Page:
Novartis plots 2nd U.S. factory to meet demand for Lutathera and future cancer radiotherapies

Novartis headquarters
Novartis' Advanced Accelerator Applications unit is building its second U.S. plant in Indianapolis to make cancer radiotherapies. (Novartis)

When Novartis shelled out $3.9 billion for France-based Advanced Accelerator Applications in 2017, it had blockbuster hopes for AAA’s Lutathera, a radiotherapy to treat neuroendocrine tumors (NETs).

Those expectations were not misplaced. In fact, demand for Lutathera is so high that AAA is planning to build a new 50,000-square-foot manufacturing plant in Indianapolis’ Purdue Research Park to make the drug and other radiotherapies, the Novartis unit said Tuesday.

The Indianapolis factory will open in 2023, said AAA, which did not release financial terms or hiring plans. It’s the subsidiary’s second U.S. manufacturing plant.

Sept. 15-17,2020

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RELATED: Novartis wins FDA nod for newly acquired cancer drug Lutathera

Lutathera is a “radioligand”—a drug that combines a therapeutic molecule with a radioactive particle that binds to tumor markers. It was approved by the FDA in 2018 based on phase 3 data showing a 79% drop in the risk of disease progression or death when compared to the standard of care in patients with NETs in the midgut region that could not be surgically removed.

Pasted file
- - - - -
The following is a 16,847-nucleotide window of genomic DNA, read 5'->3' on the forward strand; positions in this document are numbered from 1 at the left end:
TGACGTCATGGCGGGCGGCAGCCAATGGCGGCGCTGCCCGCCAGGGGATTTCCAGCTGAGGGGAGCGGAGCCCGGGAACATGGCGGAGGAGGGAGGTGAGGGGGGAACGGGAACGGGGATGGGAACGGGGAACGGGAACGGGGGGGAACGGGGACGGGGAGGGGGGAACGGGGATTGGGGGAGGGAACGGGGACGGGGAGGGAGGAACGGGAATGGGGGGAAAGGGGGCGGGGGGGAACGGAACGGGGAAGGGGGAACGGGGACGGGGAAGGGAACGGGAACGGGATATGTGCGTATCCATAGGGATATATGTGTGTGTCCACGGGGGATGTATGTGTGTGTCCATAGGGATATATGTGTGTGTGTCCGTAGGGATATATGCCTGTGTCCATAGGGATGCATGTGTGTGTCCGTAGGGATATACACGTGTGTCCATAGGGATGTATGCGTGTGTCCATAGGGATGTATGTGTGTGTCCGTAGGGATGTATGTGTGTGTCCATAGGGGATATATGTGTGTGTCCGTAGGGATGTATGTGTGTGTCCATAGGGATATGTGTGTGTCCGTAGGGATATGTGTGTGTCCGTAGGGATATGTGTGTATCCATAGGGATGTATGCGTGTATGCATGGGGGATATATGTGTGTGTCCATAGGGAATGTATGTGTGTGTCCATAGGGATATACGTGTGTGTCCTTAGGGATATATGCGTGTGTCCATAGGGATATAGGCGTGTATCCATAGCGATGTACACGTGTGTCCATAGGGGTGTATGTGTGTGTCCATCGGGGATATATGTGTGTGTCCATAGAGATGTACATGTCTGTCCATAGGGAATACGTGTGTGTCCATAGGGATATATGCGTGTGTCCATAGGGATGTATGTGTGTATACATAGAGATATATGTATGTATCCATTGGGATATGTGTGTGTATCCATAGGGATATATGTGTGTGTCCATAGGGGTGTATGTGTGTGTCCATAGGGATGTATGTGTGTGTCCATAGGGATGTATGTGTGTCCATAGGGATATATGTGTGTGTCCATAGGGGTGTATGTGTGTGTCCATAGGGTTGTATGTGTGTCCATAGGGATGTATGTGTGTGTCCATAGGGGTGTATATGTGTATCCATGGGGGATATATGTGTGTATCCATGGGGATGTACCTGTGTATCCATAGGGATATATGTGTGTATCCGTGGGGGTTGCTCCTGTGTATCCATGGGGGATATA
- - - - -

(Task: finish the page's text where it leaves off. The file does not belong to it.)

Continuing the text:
Sales of Lutathera hit $441 million in 2019 with a 31% jump in the fourth quarter alone, indicating a strong growth trajectory for the radiotherapy. Analysts have predicted peak sales of the drug will land somewhere between $1 billion and $2 billion.

Mike Rossi, AAA’s general manager in the U.S., said in a statement (PDF) that the Novartis unit is “excited by the response” to Lutathera and that it expects “to follow this success with new treatments for other cancer types.”

RELATED: Novartis inks $2.1B Endocyte buyout, furthering radiotherapy push

AAA’s pipeline includes more than a half-dozen radiotherapies to treat prostate cancer, glioblastoma and multiple solid tumor types. Its most advanced pipeline candidate, Lu-PSMA-617, came from Novartis’ $2.1 billion purchase of Endocyte in 2018. That drug marries the radioisotope lutetium 177—the backbone of Lutathera—with a drug that targets prostate tumor marker PSMA.

Radiotherapies typically don’t generate the same level of excitement as, say, immuno-oncology drugs or targeted antibodies, but that hasn’t dissuaded Novartis from investing heavily in the emerging field. In fact, when CEO Vas Narasimhan named the company’s top 25 blockbuster pipeline candidates at a management event last year, he included Lu-PSMA-617 on the list.

Narasimhan also vowed to stay ahead of competitors in radiotherapy by making sure Novartis invests early in supply chain logistics, distribution and manufacturing.

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